Elaine Hyshka

Top 40 Under 40 2016

Photography Curtis Comeau

Age: 31

Job Title: Assistant Professor, School of Public Health, University of Alberta Scientific Director, Inner City Health and Wellness Program, Royal Alexandra Hospital

Why She’s Top 40: Her research is propelling changes that positively impact the health of vulnerable populations.

Aspiration: “I want to reach tenure – that is my major professional goal – and I want to see the establishment of supervised injection sites in Edmonton.”

While studying sociology as an undergrad, Elaine Hyshka came across literature that showed zero-tolerance approaches to substance misuse can have negative impacts. Criminalizing people who use drugs actually stigmatizes addictions and leads to increased chances of overdose, says Hyshka. But treatments that focus on the patients and the contexts of their addictions can save lives.

“It was really eye opening. I was struck that we had knowledge of better approaches, but couldn’t get the political will to do things differently,” says Hyshka.

Hyshka’s PhD research involved the largest drug use and health survey conducted in our city’s history – 320 participants were surveyed about their experiences with drugs in order to better understand risk behaviours and service needs. The data was then used to advocate for additional funding for harm-reduction services, while helping push for the establishment of supervised injection sites.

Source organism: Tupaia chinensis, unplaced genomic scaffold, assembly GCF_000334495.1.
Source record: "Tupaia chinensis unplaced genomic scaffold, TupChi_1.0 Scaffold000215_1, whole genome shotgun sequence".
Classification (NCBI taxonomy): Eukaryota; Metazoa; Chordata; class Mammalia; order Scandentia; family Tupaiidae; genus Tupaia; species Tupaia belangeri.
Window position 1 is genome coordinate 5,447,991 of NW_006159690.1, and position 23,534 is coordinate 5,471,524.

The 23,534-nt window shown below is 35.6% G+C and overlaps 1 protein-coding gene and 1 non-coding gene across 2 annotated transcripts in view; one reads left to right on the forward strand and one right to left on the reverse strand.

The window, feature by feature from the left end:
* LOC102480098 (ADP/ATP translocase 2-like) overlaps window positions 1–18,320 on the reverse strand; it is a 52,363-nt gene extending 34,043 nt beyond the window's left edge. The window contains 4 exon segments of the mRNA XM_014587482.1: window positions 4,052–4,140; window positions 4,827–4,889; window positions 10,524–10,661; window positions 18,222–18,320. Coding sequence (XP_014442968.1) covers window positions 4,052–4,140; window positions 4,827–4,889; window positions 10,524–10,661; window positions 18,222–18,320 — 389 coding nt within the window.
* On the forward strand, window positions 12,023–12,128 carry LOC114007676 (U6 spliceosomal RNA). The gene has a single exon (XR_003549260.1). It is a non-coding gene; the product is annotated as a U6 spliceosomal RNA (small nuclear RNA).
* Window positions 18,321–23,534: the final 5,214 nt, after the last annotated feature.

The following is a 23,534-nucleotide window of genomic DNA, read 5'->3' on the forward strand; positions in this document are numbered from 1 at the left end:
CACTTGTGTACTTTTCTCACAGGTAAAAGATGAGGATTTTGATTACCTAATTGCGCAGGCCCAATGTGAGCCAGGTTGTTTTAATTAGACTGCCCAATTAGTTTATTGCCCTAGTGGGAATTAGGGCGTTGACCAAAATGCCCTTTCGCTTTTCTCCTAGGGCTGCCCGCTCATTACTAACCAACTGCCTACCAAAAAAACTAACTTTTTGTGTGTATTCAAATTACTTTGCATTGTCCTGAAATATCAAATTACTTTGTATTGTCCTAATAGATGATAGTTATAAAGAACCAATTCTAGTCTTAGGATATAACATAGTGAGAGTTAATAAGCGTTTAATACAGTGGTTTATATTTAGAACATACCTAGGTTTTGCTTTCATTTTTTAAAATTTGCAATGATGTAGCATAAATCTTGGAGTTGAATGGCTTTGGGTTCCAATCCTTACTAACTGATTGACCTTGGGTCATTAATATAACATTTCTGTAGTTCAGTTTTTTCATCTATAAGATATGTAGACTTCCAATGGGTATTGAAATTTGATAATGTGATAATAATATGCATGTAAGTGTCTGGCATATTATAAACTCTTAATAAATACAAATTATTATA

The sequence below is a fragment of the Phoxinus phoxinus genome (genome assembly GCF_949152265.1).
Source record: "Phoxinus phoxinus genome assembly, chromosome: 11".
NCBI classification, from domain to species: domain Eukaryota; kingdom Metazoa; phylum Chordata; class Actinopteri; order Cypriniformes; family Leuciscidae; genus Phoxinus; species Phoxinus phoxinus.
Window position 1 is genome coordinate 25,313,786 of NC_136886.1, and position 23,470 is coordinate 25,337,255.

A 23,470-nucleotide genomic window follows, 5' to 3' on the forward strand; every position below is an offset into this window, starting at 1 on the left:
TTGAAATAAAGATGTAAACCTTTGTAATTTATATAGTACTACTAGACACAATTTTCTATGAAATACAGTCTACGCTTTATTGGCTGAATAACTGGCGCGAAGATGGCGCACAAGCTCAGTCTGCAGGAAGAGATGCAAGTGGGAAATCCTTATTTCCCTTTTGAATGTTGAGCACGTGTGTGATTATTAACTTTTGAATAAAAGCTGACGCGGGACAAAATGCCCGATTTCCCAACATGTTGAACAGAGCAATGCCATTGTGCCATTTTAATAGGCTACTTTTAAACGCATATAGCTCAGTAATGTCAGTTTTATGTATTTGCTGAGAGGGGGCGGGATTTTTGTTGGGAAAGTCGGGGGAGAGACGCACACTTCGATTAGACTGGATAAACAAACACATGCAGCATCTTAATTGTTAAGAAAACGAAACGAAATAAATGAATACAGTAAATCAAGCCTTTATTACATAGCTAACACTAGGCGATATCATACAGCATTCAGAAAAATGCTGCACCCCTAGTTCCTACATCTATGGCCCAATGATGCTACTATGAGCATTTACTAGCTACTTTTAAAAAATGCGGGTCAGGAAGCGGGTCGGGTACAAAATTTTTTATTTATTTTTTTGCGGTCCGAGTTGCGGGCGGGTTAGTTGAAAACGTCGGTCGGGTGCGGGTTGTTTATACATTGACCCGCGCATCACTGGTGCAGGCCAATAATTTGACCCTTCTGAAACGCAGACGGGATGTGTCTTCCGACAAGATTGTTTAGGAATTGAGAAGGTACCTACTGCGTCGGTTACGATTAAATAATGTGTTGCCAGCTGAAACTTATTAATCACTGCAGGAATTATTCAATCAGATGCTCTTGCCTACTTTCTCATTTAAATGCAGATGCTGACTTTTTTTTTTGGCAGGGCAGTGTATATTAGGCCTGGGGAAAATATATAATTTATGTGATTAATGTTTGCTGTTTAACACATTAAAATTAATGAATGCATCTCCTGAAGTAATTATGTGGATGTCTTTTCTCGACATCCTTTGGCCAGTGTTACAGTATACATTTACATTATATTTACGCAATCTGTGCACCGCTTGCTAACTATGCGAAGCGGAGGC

Her role as an evaluation consultant at the Royal Alexandra Hospital’s Inner City Health and Wellness Program, morphed into her current position as scientific director. As lead of the research arm (while also acting as an assistant professor) Hyshka is helping to improve care for inner city patients through research and evaluation – helping to change perceptions through data gathered straight from the source.

The program is designed to transform care for people who are socially marginalized, vulnerable or experiencing substance misuse. The program has a patient-centred approach, using data to directly inform hospital care.

 “I’m hopeful that stigmas are lifting, and society’s views on drugs are changing, but as a student of drug policy, I know it takes a really long time; so I’m happy to keep pushing the boulder uphill,” she says.


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